To me the simplest answer to the question “what is social work?” is that: -
Social work is a series of transactions that creates transcendence.

        The following are my definitions of these components, which make up social work.

  • A transaction is any ethical or professionally appropriate conversation or action designed to cause transcendence.
  • Transcendence is an alter state of being in which the individual or couple or family group or neighbourhood or community or society moves past the present state of being which is of concern into a state of being such that the concern is ameliorated or reduced or eliminated.
  • Transcendence occurs in both the giver and receiver of the transaction. This is my definition, as it seems to encapsulate all that I have experienced in what is social work.

On First Principles
 

        This principle originates from the concept of ‘tangata whenua’. The literal meaning of these words maybe put simply as ‘the people of the land’ their actual meaning however is much, much deeper. In 1840 the Crown signed a treaty (The Treaty of Waitangi) with the Maori people as represented by large families or clusters of families linked by kinship[15]. Maori through the Treaty gave permission so that the Crown had a right to be here so long as they promised to “confirm and guarantee”[16] that they would protect everything that was Maori and that they would treat Maori as ‘British subjects’. As is well known those promises have not exactly been kept and it is only now that the Crown is trying to make good on them.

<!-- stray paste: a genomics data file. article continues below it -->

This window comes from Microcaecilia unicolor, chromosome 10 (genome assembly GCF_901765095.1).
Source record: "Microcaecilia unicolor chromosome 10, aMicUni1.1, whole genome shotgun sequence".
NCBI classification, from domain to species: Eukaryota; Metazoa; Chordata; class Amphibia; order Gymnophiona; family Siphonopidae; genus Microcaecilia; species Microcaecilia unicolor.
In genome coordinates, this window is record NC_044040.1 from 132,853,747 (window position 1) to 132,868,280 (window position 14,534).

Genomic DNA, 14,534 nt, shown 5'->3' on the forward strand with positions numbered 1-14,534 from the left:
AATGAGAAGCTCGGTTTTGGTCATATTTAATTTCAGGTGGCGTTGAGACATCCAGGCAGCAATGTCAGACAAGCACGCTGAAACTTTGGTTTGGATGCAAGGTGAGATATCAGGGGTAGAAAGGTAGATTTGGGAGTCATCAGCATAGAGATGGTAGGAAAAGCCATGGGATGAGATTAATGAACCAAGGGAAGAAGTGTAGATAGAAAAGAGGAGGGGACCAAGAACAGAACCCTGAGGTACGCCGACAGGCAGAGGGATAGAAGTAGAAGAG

Returning to the first principle certainly for social work if not for our society in general, it is an acknowledgment and moreover more than that, an ownership of the Treaty promises to protect and to ensure equality. Hence the first principle is to the Treaty and the acceptance and protection of ‘rangatiratanga’. Here the words of the Waitangi Tribunal[17] are instructive.

        “The Treaty promised protection in order that Maori would fully benefit from the settlement of Europeans to which they had generously agreed” and “that the first important principle is the principle of rangatiratanga which requires the Crown acknowledgment of Maori control over tikanga, or Maori custom and values. Maori communities are entitled to identify themselves, and to manage their affairs, in accordance with Maori customs and values. Furthermore, if the rangatiratanga exercised by a community in respect of welfare services requires additional Crown protection, in the form of support services for significant Maori groups, it should be delivered so as to enhance the capacity of the group to determine the programmes most needed and how they should be managed.” (Waitangi Tribunal Report WAI 414 p. 15-16) (Emphasis added)

        The unique position for New Zealand is the paramountcy of the Treaty. Nonetheless there are significant parallels for other post European colonial nations such as the United States, Canada and Australia. This is that they either entered treaties, which allowed occupation and guaranteed protection or in the case of Australia where no treaty was signed it only now that such a treaty process has been called for. To me all these nations should be included in the discussion and acceptance of the first principle of ‘rangatiratanga’. Certainly for no other reason than the point of analysis, which could be made that none of these nations have become truly independent. This is in that the original colonising power has not returned sovereignty to those from whom occupation was obtained.